Chelsea Wolfe‘s greatest talent is crafting an atmosphere of doom. That doesn’t necessarily mean doom metal—though she’s dabbled a bit in that realm as well, having conjured the beastly, slow-moving eeriness of classic Sabbath on 2011′s “Pale on Pale,” a highlight from Apokalypsis. For Wolfe, doom encompasses something much bigger than genre—it’s an aesthetic, yes, but it’s also an emotional state that consumes her recordings. Even on her quietest moments, there’s a darkness that’s bubbling underneath, presented in a way that’s both ominous and romantic, as best heard in the terrorizing heartbeat of “Feral Love” or the Badalmenti-pop of “We Hit a Wall,” two highlights from 2013′s Pain Is Beauty. Wolfe’s darkness isn’t hopeless and ugly; in fact, it’s often revelatory, and pretty much always gorgeous. But those moments of delicateness and beauty wouldn’t resonate quite so powerfully were it not for the shadows tracing the edges of her music.
After cultivating that sense of elegant unease that she’s built up and nurtured for the better part of a decade, as well as touring with the likes of Boris, Swans, Deafheaven and Sunn O))), Wolfe finally takes that extra step of committing to doom metal as well on fifth album Abyss. The album’s first single, “Iron Moon,” is six minutes of the heaviest music that Wolfe has ever recorded, exploding with slow-moving, low-end riffs that sound as if they were written for a Pallbearer album. Yet the songwriting itself is some of the catchiest in Wolfe’s catalog, rising up into one of her most triumphant choruses, which is again marked by an unmistakable sense of dread: “My heart is a tomb/ My heart is an empty room.” It’s breathtaking in both its boldness and execution, though its far from the only song of its kind here, followed immediately by the subtler, yet similarly noxious crunch of “Dragged Out.”
Abyss, however, isn’t a doom metal album; not exactly, anyway. That’s part of it, as is industrial, darkwave and the gothic folk sound from which she launched her career. It is, however, her loudest album. Continuing down the higher-fidelity path that began with Pain Is Beauty, Wolfe teams up with producer John Congleton (Swans, Baroness, St. Vincent), amplifying and expanding that album’s menacing grace into a work marked not just by its foreboding atmosphere, but by a relentless power. Informed and inspired largely by Wolfe’s own experience with dreams and sleep paralysis, there’s a palpable feeling of terror nipping at the heels of every song. Sometimes it never quite emerges from the shadows (“Crazy Love”) and sometimes it’s breathtaking in its climax of horrors (“Survive”). But whether it’s always so explicit or not, you know it’s there.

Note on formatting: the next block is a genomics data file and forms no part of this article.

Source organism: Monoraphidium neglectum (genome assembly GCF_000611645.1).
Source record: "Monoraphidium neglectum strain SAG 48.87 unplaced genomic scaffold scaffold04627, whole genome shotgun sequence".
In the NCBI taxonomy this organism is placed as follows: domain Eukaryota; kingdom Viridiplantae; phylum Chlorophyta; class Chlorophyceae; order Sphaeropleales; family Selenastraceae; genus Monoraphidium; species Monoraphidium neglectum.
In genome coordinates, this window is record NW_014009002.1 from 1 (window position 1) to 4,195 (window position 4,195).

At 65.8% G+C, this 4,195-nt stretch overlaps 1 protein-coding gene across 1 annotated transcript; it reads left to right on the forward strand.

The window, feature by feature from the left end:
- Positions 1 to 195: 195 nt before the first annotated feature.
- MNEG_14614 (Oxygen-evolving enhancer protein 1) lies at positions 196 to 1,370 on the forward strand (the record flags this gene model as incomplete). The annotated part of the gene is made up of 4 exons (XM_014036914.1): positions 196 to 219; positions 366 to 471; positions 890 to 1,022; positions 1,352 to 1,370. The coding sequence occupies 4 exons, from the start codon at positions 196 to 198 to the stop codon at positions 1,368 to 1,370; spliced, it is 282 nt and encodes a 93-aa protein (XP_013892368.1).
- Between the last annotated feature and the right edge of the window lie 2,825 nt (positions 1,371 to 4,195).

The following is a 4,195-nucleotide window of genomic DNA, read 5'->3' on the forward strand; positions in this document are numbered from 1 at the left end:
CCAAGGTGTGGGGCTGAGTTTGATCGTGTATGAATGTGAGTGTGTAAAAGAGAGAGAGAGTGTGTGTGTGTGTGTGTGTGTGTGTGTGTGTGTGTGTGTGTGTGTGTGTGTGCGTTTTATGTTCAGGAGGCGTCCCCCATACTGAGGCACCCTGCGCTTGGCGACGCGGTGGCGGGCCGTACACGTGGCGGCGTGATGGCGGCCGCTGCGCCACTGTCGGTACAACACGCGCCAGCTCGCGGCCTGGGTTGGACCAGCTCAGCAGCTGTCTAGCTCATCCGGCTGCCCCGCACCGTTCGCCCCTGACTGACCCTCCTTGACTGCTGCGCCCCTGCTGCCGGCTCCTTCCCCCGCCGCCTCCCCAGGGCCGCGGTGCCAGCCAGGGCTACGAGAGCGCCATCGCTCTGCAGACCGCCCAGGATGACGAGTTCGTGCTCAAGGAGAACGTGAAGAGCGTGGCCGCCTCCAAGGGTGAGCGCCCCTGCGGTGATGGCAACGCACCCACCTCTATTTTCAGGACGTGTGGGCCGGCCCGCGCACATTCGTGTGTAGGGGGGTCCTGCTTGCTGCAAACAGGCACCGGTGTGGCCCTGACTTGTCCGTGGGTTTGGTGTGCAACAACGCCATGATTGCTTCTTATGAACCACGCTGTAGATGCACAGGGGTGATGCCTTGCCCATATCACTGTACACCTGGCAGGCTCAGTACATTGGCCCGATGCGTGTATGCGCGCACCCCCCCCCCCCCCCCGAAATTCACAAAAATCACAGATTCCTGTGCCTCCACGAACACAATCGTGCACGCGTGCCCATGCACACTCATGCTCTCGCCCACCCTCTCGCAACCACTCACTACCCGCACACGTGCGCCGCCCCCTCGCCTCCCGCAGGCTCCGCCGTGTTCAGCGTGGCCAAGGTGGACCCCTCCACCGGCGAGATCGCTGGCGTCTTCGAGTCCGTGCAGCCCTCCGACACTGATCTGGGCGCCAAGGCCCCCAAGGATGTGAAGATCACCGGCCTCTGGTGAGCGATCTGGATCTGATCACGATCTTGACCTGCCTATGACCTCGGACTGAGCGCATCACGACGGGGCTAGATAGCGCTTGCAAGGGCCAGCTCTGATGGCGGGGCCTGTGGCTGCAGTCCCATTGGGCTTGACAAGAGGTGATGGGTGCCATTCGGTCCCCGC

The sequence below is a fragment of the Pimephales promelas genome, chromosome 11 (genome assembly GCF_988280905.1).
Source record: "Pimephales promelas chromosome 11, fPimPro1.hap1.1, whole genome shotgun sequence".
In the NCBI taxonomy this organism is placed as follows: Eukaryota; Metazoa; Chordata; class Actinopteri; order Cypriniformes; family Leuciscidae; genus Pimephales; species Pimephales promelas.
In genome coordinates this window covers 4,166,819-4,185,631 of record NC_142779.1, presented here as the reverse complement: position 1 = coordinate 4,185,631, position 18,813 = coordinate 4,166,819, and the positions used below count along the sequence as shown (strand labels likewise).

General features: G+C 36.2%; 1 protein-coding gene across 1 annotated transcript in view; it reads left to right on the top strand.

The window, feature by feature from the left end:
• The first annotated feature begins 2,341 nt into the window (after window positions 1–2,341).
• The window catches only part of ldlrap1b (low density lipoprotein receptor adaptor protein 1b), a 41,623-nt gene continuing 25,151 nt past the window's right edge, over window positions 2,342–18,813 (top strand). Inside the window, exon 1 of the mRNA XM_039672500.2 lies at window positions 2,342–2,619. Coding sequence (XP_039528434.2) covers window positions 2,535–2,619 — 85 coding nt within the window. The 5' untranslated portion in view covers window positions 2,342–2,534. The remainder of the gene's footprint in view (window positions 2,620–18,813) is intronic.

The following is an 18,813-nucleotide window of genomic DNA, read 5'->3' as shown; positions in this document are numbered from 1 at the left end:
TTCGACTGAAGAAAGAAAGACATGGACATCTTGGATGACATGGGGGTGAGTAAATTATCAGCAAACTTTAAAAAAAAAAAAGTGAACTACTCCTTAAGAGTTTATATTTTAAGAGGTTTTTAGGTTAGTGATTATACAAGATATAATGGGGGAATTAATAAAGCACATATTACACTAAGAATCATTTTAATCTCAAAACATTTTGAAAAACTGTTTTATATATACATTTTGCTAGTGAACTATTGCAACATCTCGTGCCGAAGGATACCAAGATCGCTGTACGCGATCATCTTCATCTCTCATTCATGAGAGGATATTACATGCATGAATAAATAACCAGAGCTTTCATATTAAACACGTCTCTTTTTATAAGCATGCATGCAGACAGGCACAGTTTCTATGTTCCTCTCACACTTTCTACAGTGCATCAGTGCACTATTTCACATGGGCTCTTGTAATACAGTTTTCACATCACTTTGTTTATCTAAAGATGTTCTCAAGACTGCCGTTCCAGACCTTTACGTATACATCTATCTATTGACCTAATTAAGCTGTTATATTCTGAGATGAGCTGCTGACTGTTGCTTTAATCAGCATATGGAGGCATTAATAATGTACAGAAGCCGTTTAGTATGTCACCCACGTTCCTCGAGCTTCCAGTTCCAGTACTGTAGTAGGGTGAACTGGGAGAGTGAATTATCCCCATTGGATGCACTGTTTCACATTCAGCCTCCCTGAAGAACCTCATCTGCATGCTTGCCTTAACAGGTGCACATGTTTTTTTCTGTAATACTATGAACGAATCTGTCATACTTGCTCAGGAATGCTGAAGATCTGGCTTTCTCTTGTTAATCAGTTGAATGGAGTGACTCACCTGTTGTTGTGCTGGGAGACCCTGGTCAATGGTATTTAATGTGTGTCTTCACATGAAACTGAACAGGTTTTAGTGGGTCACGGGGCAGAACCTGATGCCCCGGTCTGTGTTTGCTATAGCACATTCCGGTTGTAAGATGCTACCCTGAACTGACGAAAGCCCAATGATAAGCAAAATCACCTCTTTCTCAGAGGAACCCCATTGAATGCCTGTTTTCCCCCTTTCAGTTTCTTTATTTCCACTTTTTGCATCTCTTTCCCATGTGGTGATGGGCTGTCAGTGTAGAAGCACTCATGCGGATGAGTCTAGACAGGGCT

The depth of the arrangements sets Abyss even farther apart from—and ahead of—Wolfe’s past recordings. The beat-laden highlights of Pain Is Beauty provided a more stripped down precursor, but Wolfe gets even more comfortable with noise and volume, juxtaposing her gently melancholy vocals against a claustrophobic atmosphere of grind and pulse. The distorted industrial stomp of opening track “Carrion Flowers” is the most aggressive album opener of Wolfe’s career, its well-oiled machine dirge echoing vintage Nine Inch Nails and recent Author & Punisher. But magical things happen when Wolfe allows her musical muscle to flex with more tension and patience. Wolfe’s subtly affecting vocals shine brightest during the chilling, lopsided waltz “Grey Days,” asking “How many years have I been sleeping?/ How many hours did I throw away?” over a rhythm that feels always on the brink of collapsing onto itself. “After the Fall” shows off even more range both musically and vocally, her refrain of “Nothing will keep us apart” showing up as both a gentle reassurance and a desperate cry into a noise-filled void. And there’s a honeyed R&B glaze to her inflections on “Survive,” as she sings lines like “Did we travel all this way/ Just to survive,” as the unsteadily hushed environment turns to chaotic climax.
That Abyss is so thoroughly steeped in the extreme music of which Wolfe has often danced around the fringes does edge her closer to a certain niche—upon the release of “Iron Moon,” Metal Injection ran an article with the headline “Chelsea Wolfe is pretty much a doom artist now.” The implication here is that she’s a metal artist, which is more true now than it used to be, I suppose. But doom has always been at the heart of Chelsea Wolfe’s artistic identity, from her singular fashion aesthetic to her diverse and always evolving songwriting approach. The horror-movie piano and dissonant strings that close out album-ender “The Abyss” carry no trace of metal whatsoever, just an awe-inspiring interpretation of terror. Yet as Wolfe closes the album, singing “When I dream it steals my wonder/ Then sets me free from my slumber,” there’s no mistaking its heaviness.